November is Native American Heritage Month, and the Center for Native American Studies at Northern Michigan University has a variety of events planned throughout the month and slightly beyond to celebrate.
A screening of Warrior Lawyers: Defenders of Sacred Justice will be held at 6:30 p.m. Wednesday, Nov. 8, in the Art and Design Building room 165. This is a one-hour documentary about the lives of contemporary Native American role models in Michigan, and focuses on personal and professional lives of American Indian attorneys, tribal judges and their colleagues. There will be opening remarks, followed by a post-film panel discussion and audience Q&A led by the filmmaker Audrey Geyer, as well as attorneys from Warrior Lawyers, Rich Vander Veen and Karrie Biron. The screening is free and open to the public.
An “Importance of Native American Representation in Media” event is at 5 p.m. Thursday, Nov. 9, in the Maple Classroom, and is led by April Lindala, a professor of Native American Studies at NMU. Two short films will be shown to demonstrate the differences in representation. Drinks and snacks will be provided. For any questions, contact R.A. Jordan at firstname.lastname@example.org.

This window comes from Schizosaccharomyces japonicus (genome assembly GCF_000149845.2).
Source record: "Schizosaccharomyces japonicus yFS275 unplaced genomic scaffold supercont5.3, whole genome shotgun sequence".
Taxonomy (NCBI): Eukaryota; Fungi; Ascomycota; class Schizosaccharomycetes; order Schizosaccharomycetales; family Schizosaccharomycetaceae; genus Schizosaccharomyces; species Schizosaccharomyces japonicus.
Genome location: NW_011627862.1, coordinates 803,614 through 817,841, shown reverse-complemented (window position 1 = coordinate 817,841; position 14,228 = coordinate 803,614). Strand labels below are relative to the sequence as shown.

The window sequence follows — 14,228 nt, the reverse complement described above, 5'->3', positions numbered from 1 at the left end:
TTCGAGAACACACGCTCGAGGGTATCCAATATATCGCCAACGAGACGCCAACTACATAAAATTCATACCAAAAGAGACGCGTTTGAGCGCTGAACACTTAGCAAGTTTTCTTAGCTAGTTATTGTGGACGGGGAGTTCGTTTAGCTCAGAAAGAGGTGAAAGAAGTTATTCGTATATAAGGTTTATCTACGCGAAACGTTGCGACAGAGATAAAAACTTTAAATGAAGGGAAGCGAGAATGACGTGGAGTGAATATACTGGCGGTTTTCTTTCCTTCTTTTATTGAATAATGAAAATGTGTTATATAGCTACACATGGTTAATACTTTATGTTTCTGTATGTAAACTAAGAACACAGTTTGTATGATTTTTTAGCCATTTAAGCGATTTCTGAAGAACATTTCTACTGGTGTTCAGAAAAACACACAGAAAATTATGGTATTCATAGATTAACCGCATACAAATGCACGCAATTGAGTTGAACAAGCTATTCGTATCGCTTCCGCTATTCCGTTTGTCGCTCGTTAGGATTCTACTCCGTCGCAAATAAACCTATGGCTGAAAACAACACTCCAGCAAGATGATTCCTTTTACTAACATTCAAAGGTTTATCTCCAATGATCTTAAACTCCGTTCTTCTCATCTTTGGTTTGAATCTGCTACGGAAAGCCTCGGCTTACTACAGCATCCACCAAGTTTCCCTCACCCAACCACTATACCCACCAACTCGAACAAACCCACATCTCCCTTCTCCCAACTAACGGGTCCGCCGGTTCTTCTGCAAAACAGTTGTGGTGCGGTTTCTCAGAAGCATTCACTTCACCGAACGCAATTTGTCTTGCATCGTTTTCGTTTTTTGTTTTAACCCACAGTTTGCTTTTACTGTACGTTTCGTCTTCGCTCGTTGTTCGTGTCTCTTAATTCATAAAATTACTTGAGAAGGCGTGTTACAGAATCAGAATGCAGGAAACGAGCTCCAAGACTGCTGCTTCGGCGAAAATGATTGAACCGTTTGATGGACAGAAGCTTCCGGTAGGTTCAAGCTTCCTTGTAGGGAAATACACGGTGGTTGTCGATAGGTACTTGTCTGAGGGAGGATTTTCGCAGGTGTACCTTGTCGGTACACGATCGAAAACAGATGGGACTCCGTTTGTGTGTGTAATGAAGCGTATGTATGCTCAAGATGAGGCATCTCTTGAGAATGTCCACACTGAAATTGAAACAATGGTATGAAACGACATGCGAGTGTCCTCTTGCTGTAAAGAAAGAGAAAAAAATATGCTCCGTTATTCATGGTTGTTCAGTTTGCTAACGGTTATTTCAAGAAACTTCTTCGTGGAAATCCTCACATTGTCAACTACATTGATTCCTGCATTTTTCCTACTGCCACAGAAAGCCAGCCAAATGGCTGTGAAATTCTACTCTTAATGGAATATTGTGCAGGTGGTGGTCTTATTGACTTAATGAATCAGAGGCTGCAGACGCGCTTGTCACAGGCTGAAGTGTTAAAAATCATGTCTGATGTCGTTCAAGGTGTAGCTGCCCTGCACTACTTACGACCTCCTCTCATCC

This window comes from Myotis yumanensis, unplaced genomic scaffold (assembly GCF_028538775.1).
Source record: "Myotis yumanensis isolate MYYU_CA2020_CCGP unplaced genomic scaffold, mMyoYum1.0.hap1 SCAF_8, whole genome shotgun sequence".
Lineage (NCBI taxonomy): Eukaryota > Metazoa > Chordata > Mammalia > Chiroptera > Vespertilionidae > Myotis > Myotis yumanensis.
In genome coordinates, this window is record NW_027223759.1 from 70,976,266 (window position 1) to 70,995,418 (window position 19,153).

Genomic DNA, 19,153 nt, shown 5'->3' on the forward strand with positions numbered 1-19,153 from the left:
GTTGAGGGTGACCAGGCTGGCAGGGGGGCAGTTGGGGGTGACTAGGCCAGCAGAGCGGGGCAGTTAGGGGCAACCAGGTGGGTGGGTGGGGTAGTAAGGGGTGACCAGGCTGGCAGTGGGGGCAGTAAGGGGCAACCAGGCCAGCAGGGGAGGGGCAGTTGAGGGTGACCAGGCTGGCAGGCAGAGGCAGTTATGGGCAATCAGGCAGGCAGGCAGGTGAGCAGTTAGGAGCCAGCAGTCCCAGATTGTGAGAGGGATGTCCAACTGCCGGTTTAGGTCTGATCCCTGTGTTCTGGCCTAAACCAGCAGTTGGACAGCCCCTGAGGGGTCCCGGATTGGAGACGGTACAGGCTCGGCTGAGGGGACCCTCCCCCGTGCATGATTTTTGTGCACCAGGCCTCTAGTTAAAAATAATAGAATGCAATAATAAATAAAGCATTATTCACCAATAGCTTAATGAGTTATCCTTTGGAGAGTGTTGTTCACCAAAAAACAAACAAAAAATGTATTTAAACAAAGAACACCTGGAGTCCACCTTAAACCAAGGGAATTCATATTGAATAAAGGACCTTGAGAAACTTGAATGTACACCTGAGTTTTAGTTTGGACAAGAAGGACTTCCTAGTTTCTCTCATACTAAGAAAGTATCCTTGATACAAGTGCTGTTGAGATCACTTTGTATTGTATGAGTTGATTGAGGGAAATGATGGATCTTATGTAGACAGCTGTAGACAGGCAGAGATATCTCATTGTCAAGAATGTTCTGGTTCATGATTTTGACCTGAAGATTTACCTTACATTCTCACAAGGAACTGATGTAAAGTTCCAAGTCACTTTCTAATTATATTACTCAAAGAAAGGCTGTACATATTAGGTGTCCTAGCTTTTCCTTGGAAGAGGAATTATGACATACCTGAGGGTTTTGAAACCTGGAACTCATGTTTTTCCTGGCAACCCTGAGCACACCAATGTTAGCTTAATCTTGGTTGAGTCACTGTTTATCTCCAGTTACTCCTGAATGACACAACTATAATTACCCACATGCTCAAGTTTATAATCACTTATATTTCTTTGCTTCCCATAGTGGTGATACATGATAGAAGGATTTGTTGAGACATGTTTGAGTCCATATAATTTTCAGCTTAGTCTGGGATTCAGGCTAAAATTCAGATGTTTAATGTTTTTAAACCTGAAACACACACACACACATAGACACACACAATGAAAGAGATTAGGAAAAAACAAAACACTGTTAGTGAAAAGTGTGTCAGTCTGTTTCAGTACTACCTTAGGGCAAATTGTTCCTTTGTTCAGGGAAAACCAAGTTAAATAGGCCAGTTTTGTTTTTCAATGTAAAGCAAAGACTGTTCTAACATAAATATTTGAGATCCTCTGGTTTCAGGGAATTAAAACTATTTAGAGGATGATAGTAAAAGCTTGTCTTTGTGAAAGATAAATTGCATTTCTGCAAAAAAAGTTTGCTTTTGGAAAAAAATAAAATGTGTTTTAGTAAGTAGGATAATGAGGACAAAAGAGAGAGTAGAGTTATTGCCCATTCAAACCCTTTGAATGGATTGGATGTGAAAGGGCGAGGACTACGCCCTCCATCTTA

The Sonderegger Symposium, which for many years has addressed Upper Peninsula topics, will be held at NMU from 8 a.m. to 5 p.m. Friday, Nov. 10, in the Northern Center ballrooms. This year's theme is Perspectives on 1820 and Beyond and is based on the Beaumier U.P. Heritage Center's current exhibit, Claiming Michigan: The 1820 Expedition of Lewis Cass. The sessions will not only involve the expedition and the peoples involved in it, but also the long-term impacts of the expedition on the formation of Michigan as a State. The event is free and open to the public, and lunch is provided for all attendees. For those who can't attend but would like to see a livestream of the event, click here for a link to the stream.
A free screening of the film Bones of Crows takes place at 6:30 p.m. Friday, Dec. 1, at Whitman Hall Commons. The film follows the character Aline Spears, a Cree woman who survives the Canadian Indian residential school system who goes on to become a code-talker for the Canadian Air Force in World War II. The film is grounded in historical truth, and weaves together underrepresented moments in Canadian and Indigenous history.
The final activity is the annual Learning to Walk Together Powwow on Saturday, Dec. 2. Grand entries are scheduled at 1 p.m. and 7 p.m. in the Northern Center Grand Ballroom. More information to be announced, and any questions can be directed to email@example.com. The event is free and open to the public.